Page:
Pho Pronunciation: You Can Say It, Pronounce Pho, Say: Phở...
@Huh Pho: I agree. I think Americans are smarter than we give ourselves credit for when it comes to foreign language, and we (I count myself as American) can do as much or as little as we want. Those who can do and want to, can really do a lot of great things. Those who won't do much will find excuses for not doing much at all. Glad you find this post helpful.
I understand where the anger from 'stop being so pretentious' came from. It's reached a point in middle-class American interactions where people pride themselves in not only pronouncing "pho" more or less correctly, but in correcting people despite their preference in pronunciation. It's hardly the same respect, as many of said vain fools, deliver in pronouncing any other word or phrase appropriated from other languages into English and commonly morphed in pronunciation.
While I understand the concern over proper pronunciation in general, I completely relate to the aforementioned frustration given how hypocritically and self-righteously corrections are delivered. "Pho" has now absolutely become one of pronunciations to boast about now that the the successful propagation of Tex-Mex pronunciations left us with, again, more or less correct pronunciations of "quesadilla", "chipotle", "guacamole", and "jalapeño".
Regardless, I am very appreciative of this post and the recorded pronunciations for our ease of consideration. It was very helpful in cutting through the crap and getting to the point.
@John: Thanks for your comments. Maybe some readers misinterpret my intention from the early part of the article. To some it may sound snobbish, but in fact it's all tongue-in-cheek, evident by the word 'slanderous' being in quotes. I saw a great opportunity and an excuse for me to help those who cares or are curious to know, and I took it.
Of course, I can't force others to say things correctly; I can only help by putting this post out there. Correcting others for proper pronunciation is a sticky business, unless you know the person well. On the one hand, you risk alienating people by acting like a know-it-all. On the other, the person may be very appreciative to know the correct way so he/she does better next time.
I hear you about the frustration you described and also from a few others. I think it's not much different than the word "nuclear" being pronounced nuke – you – lerr. To many it just doesn't sound right on the ear. And one can't anglicize everything. I'll throw my first name out as an example. In Vietnamese it's written as Cường with certain pronunciation that's almost impossible for Western tongue, so it had to be translated to "Cuong" for convenience and use in the states. And it's still not easy. Don't even mention the numerous times it had been butchered 😉 There are times when a new friend tried so hard to correctly pronounce my name that I felt guilty for putting him/her through such ordeal. Regardless, he/she didn't mind.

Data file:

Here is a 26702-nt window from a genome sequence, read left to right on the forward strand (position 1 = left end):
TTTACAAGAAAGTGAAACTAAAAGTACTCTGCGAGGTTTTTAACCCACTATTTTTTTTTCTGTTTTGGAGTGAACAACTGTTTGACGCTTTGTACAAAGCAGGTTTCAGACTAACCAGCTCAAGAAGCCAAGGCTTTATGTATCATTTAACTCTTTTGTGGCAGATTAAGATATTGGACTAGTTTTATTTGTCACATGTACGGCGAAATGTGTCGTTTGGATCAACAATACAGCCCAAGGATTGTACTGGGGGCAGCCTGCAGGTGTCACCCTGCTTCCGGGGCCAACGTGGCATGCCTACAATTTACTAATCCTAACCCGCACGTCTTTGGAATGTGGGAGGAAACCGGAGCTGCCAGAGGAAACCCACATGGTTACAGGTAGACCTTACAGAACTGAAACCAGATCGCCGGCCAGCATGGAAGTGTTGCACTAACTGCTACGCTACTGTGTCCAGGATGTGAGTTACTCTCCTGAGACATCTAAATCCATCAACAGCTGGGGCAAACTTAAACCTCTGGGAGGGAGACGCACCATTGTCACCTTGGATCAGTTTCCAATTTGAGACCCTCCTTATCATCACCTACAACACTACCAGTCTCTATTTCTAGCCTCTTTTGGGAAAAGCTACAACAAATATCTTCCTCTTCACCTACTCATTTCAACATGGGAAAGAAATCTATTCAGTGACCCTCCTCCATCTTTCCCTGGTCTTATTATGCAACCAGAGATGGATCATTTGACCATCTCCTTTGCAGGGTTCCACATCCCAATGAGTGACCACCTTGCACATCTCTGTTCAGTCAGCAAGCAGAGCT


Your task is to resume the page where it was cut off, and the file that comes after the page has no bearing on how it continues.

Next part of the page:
And that's the key point. Those who don't mind, won't mind regardless. And those who mind will mind regardless. Why would a Westerner ask me how I pronounce my name? Isn't it because he/she cares and doesn't want to disrespectfully mispronounce someone's name? One has to see the extra effort, and hopefully sincerity, being put forth by the inquiring person. It's all about understanding and expanding one's own horizon. I see phở the same way and that is the point of all these pronunciation guides.
Anyway, I'm glad to hear your viewpoints. Let's all go and have some pho?
Thanks for the pronunciation help!
I have to take exception however, to your calling the Americanization of a word, "butchering" - it's normal, and it's done by every language on the planet. And I have to admit, I like the way a word changes as it moves into new territory. And it changes not because Americans (or Japanese, French, Vietnamese, etc) and cultural bigots, it changes naturally. The Japanese don't say "television" or "tv" they say something that sounds kind of like "tereby". It sounds a bit funny at first, until you realize that it fits perfectly with their language - it's a borrowed word that made itself at home in a new place, with a new pronunciation. Likewise, saying "Pho" like "faux" isn't really butchering to me, just different. Still, I'll work at remembering to pronounce Pho closer to the original.
Hey @Marty: Thanks for the feedback and all points are well taken. I wrote this article with a bit of tongue in cheek, and I guess I still need to work on doing it better. I totally agree with your point about words moving into new environments or territories.
When something becomes popular and globalized, it's really out of anyone's hand or control, and it will go where the mass will take it. I've come to the realization (with reluctant acknowledgement) that this has happened and is happening to pho and there's nothing anyone can do about it. There will be fusion pho and fusion banh mi and on and on. Heck there's already Vietnamese food/restaurants opened by non-Viet people. There's a "pho banh mi" done by none other than a Vietnamese chef! Likewise there will be zillions of ways that people will pronounce pho and make pho themselves. Oh how I hate it and how I love it at the same time :P!
In the case of pho, I think we're still in the early transitional phase with lots of dynamics still going on, and I just want LovingPho to be in there mixing things up a little bit while trying to maintain at least some traditional aspects of pho. I don't consider myself a pho right-winger who can't face changes. I'll go where the money is lol.
Nice response, Cuong! Both thoughtful and funny ("pho right-winger" - that made me laugh).
@Marty: It was a pleasure receiving your feedback! Drop by and share more viewpoints anytime.
I have to say that even your attempt at the Northern accent still sounds very Southern, Cuong 😛